I’d been doing this for about half an hour or so when I took a break and poured a tea from my flask. The marshes are absolutely stunning so I sat and watched the bird life. During my time out there I witnessed barn owls hunting and was regularly dive-bombed by swallows. Once, I even saw a red kite, which are reasonably rare for the area. On this occasion I could hear (but naturally not see) cuckoos. It was late June. High season for cuckoos and tench, I thought to myself.

 

As I was still thinking about this I suddenly saw a tench of at least five pounds creep out from the weedbeds about 25 feet in front of me. I froze. The fish then started inspecting the open area I’d just raked. The water was clear now- I’d stopped raking several minutes earlier- and I could see all the way down to the bottom; right down into the deep water where the creature was now contentedly rooting around. Around ten feet in depth. He ambled around in the lazy but slightly bullish style that tench do- completely unaware of my presence. His huge paintbrush of a tail wafted into view several times as he upended like a duck and started sifting through the freshly disturbed weedbed for food… I felt a mixture of glee, satisfaction and trepidation all at once. The latter perhaps because I had no fishing rod with me. Would the fish still be here tomorrow? I reminded myself that tench are creatures of habit and that they never live by themselves… This lone scout had to be a member of a larger tribe.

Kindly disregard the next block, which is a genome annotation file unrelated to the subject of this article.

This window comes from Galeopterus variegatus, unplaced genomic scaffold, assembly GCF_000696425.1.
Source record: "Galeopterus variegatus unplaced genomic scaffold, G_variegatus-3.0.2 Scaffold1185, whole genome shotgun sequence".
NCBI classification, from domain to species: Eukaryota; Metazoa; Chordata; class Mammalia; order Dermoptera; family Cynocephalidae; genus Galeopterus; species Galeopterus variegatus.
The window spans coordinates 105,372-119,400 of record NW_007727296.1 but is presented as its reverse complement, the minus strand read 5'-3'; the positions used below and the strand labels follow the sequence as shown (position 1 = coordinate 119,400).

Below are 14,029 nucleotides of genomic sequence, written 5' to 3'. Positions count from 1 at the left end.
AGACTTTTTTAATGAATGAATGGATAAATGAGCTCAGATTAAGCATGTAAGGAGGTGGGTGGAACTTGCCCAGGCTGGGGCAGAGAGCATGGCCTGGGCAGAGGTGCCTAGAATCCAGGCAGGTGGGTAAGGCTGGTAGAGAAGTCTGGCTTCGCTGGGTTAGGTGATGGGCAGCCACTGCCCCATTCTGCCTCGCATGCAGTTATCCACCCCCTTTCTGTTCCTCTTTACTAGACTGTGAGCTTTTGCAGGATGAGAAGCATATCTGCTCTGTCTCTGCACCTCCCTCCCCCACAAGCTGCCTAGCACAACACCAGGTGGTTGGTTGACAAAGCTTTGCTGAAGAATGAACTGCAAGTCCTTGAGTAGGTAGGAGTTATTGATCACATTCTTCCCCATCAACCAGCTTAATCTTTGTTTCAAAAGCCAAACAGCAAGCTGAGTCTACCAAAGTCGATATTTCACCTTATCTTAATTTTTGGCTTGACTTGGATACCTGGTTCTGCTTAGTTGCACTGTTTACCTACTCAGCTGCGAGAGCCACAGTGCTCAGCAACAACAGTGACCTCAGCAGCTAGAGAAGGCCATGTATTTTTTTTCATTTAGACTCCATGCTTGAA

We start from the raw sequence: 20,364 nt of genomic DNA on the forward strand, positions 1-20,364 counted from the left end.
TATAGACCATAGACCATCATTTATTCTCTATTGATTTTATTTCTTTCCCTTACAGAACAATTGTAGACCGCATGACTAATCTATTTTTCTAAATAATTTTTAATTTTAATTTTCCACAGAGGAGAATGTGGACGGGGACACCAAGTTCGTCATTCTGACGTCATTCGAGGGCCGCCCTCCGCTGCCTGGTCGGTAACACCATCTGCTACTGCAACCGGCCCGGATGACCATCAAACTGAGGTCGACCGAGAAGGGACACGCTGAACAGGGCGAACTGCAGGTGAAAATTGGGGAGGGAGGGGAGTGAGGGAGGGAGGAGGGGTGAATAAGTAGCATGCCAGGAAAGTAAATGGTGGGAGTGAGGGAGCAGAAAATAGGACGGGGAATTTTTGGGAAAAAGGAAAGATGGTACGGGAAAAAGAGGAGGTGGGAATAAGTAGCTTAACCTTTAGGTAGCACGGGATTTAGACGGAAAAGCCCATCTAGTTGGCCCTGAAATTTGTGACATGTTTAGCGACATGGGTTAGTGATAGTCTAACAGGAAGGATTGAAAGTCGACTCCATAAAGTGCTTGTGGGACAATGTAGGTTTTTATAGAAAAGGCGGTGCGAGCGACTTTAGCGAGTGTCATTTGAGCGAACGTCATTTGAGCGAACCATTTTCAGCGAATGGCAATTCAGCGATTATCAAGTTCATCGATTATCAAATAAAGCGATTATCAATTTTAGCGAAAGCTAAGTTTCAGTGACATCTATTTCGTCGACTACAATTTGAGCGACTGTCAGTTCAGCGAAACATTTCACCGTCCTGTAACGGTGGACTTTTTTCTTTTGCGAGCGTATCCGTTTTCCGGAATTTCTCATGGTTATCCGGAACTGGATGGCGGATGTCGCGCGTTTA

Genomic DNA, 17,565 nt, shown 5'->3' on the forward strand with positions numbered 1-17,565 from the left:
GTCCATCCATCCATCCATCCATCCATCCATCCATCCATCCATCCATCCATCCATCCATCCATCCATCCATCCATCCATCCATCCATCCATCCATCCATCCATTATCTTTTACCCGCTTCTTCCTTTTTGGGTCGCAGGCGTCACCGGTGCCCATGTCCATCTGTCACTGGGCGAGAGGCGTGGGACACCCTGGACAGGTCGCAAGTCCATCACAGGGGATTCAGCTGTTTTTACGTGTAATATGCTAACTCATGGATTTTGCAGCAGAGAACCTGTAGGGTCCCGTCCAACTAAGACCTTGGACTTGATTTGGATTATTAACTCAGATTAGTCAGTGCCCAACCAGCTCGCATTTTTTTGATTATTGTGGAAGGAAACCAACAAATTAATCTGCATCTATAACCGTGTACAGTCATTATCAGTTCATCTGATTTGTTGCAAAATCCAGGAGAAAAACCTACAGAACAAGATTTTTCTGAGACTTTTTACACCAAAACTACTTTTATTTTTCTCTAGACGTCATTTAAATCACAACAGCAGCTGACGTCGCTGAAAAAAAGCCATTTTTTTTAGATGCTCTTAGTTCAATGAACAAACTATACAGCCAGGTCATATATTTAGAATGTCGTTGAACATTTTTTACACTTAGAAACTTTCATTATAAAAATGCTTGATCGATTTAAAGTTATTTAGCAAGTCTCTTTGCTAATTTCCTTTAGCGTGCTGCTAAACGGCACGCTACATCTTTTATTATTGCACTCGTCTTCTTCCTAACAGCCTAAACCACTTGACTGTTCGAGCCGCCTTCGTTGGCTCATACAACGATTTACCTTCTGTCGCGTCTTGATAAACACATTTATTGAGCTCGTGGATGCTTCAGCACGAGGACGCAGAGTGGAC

After five minutes the fish moved very slowly back into his submerged jungle. I kept watching him until all I could see was darkness and even then I only looked up when I experienced the most vivid sensation that I was being watched from the surrounding thickets; this was not the last time that the marshes would give me this feeling.